The new Democratic majority in the U.S. House of Representatives is again flexing its oversight muscles. On Wednesday, House Democrats said they'll investigate voter suppression claims in Georgia, months after a contentious election in the state brought backlash from voting rights advocates.
The House Oversight Committee sent letters to Gov. Brian Kemp and Secretary of State Brad Raffensperger on Wednesday alerting them of the investigation. The letters indicated that the committee will look at issues relating to "voter registration, voter access, and other matters affecting the ability of people in Georgia to exercise their right to vote."
When Stacey Abrams narrowly lost the Georgia governor race to Kemp last November, she claimed that voter suppression had contributed to her loss. Her allegations centered around the fact that Kemp — who was in charge of overseeing the election as secretary of state — had purged thousands of Georgians from voter rolls.
These days, Abrams spends much of her time advocating for election reform in Georgia. She created the nonprofit Fair Fight, which has funded voting rights ads and sued state election officials for mismanagement. Abrams was chosen by the Democratic Party to deliver its response to President Donald Trump's State of the Union address in February, and she made voting rights a focus of her speech.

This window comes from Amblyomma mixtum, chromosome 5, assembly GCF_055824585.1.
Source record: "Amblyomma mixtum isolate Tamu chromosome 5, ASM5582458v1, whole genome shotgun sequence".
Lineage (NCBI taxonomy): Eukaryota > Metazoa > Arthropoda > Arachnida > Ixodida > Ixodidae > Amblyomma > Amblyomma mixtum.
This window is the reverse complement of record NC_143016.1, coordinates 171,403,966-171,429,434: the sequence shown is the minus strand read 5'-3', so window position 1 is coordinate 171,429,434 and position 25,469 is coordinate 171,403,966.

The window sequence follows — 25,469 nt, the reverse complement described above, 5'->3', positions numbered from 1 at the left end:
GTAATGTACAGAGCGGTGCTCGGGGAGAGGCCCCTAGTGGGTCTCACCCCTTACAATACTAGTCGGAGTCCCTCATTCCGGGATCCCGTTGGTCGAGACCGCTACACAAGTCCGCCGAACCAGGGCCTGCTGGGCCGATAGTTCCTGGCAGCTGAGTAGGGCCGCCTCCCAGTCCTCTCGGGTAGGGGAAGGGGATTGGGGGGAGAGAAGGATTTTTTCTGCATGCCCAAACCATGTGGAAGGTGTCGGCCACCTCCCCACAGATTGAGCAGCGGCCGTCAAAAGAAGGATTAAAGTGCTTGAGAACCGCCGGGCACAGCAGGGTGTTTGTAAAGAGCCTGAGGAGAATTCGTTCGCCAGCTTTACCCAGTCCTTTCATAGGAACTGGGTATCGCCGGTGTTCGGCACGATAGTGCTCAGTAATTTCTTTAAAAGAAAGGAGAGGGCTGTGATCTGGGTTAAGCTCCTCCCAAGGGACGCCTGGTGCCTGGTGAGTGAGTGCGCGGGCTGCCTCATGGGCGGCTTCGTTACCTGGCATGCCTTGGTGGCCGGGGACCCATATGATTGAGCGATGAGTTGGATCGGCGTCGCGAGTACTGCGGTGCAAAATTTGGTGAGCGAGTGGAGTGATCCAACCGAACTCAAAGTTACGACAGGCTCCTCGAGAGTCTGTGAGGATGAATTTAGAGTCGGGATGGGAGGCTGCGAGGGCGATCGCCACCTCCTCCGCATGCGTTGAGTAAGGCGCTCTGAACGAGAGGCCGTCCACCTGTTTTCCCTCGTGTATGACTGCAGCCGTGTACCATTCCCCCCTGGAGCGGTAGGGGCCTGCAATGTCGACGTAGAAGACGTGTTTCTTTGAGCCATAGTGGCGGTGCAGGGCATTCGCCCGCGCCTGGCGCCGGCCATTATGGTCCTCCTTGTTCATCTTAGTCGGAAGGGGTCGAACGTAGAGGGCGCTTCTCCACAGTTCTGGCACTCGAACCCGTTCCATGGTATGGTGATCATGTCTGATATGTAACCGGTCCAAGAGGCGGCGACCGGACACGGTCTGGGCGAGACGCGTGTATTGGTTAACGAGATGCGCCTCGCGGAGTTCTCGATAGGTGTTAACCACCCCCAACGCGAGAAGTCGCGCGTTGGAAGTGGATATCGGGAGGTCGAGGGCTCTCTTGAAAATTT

According to Wednesday's letters, the House investigation will pay special attention to the race between Abrams and Kemp. "The Committee is particularly concerned by reports that Georgians faced unprecedented challenges with registering to vote and significant barriers to casting their votes during the 2018 election," Reps. Elijah Cummings and Jamie Raskin wrote.
Among the issues highlighted by the committee are problems Georgians faced with voting registration. Over the course of his time in office, Kemp canceled more than 1.4 million people's registrations and placed thousands of others on hold. His actions were possible in part because of the state's "exact match" law, which required that the information on registration applications be identical to state records. People were deemed ineligible to vote if, for example, their application listed a middle initial instead of a full name. An Associated Press analysis found that black Georgians were disproportionately affected by the law.
The committee also noted the fact that some minority communities faced extraordinarily long lines to cast their votes. Some voters in Gwinnett County reported having to wait for more than four hours. Many of the problems were due to a shortage of working voting machines; hundreds of extra machines existed that officials never deployed, according to The Atlanta Journal-Constitution.
According to the letter, Kemp and Raffensperger must provide the committee with some of their records for its investigation, including: documents relating to voting machines and polling sites; communications about the "exact match" policy; and all documents related to Kemp's "ethical or legal obligations or possible conflicts of interest while simultaneously running for Governor and overseeing the state's elections as Georgia's Secretary of State."
Kemp and Raffensperger have until March 20 to get the committee their materials. After that, the investigation will kick into gear.